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Kerry warns N. Korea against missile test

SEOUL, South Korea -- U.S. Secretary of State John Kerry delivered a stark warning to North Korea Friday not to test-fire a midrange missile and cautioned North Korea's young leader that his country would lose any military conflict with the United States.

Kicking off four days of talks in an East Asia beset by increasing North Korean threats, Kerry told reporters in Seoul that Pyongyang would only increase its isolation if it launched the missile that American officials believe has a range of some 2,500 miles -- enough to reach the U.S. territory of Guam.

"If Kim Jong Un decides to launch a missile, whether it's across the Sea of Japan or some other direction, he will be choosing willfully to ignore the entire international community," Kerry told reporters. "And it will be a provocation and unwanted act that will raise people's temperatures."

A senior defense official said the United States sees a "strong likelihood" that North Korea will launch a test missile in coming days. The effort is expected to test the North's ballistic missile technologies, not a nuclear weapon, said the official, who was granted anonymity to discuss intelligence matters.

Kerry said the U.S. position "is very clear: We will defend our allies. We will stand with South Korea and Japan against these threats. And we will defend ourselves."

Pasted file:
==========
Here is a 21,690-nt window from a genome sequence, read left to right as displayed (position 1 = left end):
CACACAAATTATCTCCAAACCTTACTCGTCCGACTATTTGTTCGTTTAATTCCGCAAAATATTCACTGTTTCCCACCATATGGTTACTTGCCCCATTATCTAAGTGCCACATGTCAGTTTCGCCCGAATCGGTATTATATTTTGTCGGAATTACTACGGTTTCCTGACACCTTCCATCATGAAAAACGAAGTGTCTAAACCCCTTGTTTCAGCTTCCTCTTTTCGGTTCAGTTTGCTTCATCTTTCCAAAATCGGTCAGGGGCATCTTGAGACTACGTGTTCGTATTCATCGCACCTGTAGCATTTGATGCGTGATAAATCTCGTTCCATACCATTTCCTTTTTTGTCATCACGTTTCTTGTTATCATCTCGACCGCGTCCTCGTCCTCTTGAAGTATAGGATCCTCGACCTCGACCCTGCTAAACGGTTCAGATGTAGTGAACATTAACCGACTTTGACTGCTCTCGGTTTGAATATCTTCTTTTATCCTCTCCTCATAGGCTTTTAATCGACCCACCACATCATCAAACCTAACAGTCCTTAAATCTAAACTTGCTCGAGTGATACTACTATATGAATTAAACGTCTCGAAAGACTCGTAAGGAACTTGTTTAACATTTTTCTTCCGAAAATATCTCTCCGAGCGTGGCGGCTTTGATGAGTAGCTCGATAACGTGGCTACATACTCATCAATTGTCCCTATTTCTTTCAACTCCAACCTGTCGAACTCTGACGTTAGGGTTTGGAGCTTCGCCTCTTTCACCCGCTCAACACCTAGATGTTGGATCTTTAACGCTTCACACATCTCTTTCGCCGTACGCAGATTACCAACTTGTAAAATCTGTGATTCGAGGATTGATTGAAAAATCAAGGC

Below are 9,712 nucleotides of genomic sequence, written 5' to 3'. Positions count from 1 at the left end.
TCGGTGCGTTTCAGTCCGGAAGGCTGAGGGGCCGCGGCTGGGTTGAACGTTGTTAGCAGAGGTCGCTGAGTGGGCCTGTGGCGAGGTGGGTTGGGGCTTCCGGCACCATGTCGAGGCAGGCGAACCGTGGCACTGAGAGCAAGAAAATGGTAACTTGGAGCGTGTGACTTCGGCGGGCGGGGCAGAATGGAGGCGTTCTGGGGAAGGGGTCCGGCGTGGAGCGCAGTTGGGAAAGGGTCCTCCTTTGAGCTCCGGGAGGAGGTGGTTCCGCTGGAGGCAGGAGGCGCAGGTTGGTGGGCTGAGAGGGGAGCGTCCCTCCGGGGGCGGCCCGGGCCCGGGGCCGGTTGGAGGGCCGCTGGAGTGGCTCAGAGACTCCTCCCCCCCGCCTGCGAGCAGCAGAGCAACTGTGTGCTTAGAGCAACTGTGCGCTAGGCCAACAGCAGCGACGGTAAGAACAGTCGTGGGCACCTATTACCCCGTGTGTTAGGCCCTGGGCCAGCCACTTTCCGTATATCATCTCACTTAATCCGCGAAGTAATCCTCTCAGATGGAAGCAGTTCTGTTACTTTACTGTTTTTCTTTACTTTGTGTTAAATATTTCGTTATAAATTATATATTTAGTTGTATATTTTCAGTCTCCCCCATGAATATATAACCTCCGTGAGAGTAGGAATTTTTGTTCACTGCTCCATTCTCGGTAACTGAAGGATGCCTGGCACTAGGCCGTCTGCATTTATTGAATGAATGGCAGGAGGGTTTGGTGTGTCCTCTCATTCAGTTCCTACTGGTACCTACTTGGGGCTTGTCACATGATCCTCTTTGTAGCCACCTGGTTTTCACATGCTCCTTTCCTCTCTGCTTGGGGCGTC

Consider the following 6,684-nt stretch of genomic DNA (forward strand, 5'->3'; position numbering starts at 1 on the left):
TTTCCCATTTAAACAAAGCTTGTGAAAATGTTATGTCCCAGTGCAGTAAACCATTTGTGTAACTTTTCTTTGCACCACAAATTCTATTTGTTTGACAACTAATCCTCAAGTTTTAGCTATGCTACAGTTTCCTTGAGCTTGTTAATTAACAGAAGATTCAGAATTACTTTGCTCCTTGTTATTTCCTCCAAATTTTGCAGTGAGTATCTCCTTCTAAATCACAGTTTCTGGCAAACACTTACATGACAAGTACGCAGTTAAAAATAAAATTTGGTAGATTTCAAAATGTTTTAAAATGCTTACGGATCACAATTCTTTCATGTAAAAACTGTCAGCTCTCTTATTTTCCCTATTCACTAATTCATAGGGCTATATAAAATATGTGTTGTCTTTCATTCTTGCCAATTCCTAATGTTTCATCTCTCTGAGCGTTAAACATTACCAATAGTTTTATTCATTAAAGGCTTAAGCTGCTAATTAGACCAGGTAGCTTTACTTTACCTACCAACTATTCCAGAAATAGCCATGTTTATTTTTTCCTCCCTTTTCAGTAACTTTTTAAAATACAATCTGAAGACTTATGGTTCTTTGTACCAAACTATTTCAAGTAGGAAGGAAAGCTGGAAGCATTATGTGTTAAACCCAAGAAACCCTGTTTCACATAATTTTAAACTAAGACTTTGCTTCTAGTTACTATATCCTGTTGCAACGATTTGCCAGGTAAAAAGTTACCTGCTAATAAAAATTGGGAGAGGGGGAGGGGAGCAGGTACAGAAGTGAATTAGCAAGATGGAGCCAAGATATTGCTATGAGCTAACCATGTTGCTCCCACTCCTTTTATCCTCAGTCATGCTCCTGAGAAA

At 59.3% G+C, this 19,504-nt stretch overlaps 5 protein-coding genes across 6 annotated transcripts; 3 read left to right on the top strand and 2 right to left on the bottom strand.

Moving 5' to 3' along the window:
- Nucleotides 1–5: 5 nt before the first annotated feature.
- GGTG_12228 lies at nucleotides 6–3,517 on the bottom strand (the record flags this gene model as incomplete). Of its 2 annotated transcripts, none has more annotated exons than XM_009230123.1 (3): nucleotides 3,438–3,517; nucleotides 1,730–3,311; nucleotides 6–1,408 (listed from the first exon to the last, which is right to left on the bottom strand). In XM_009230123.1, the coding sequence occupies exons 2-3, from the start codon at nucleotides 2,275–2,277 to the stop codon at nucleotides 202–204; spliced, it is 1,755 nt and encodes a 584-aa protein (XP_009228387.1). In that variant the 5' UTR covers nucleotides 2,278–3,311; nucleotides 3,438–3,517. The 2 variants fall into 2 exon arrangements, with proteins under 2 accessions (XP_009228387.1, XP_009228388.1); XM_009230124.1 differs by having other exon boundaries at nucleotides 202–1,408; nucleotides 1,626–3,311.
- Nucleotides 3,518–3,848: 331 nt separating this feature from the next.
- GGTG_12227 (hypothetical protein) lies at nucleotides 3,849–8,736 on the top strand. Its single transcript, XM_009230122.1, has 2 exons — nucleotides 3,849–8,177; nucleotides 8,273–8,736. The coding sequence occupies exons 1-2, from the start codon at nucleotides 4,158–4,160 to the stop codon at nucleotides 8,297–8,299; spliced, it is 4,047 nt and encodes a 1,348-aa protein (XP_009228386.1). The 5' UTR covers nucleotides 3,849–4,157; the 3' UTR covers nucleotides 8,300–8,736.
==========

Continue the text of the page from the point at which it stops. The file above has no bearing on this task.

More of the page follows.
Kerry added: "Kim Jong Un needs to understand, as I think he probably does, what the outcome of the conflict would be" -- an allusion to the overwhelming military might of the United States.

Unless the missile unexpectedly heads for a U.S. or allied target, the Pentagon does not plan to try to shoot it down, several officials said.

But if the trajectory of the test missile suggests that it could be a threat to either the United States or allies, the military would move to shoot it down from one of nine warships armed with sophisticated ballistic missile defense systems in the Pacific, including two that were moved closer to the Korean peninsula, U.S. officials said.

Kerry's diplomatic tour, while planned long in advance, brings him to the region at a time when North Korea is threatening action. The North often times its military and nuclear tests to generate maximum attention, and Kerry's presence alone risked spurring Pyongyang into a provocation. Another key date is the 101st birthday of the communist nation's founder, Kim Il Sung, on Monday.

Both Kerry and South Korea's Foreign Minister Yun Byung-se kept the door open for future negotiations. But both seemed to suggest talks were unlikely amid the North's threats.

Kerry said any talks with North Korea have to lead toward denuclearization.

"They have to be really serious," Kerry said. "No one is going to talk for the sake of talking, and no one is going to play this round-robin game that gets repeated every few years, which is both unnecessary and dangerous."

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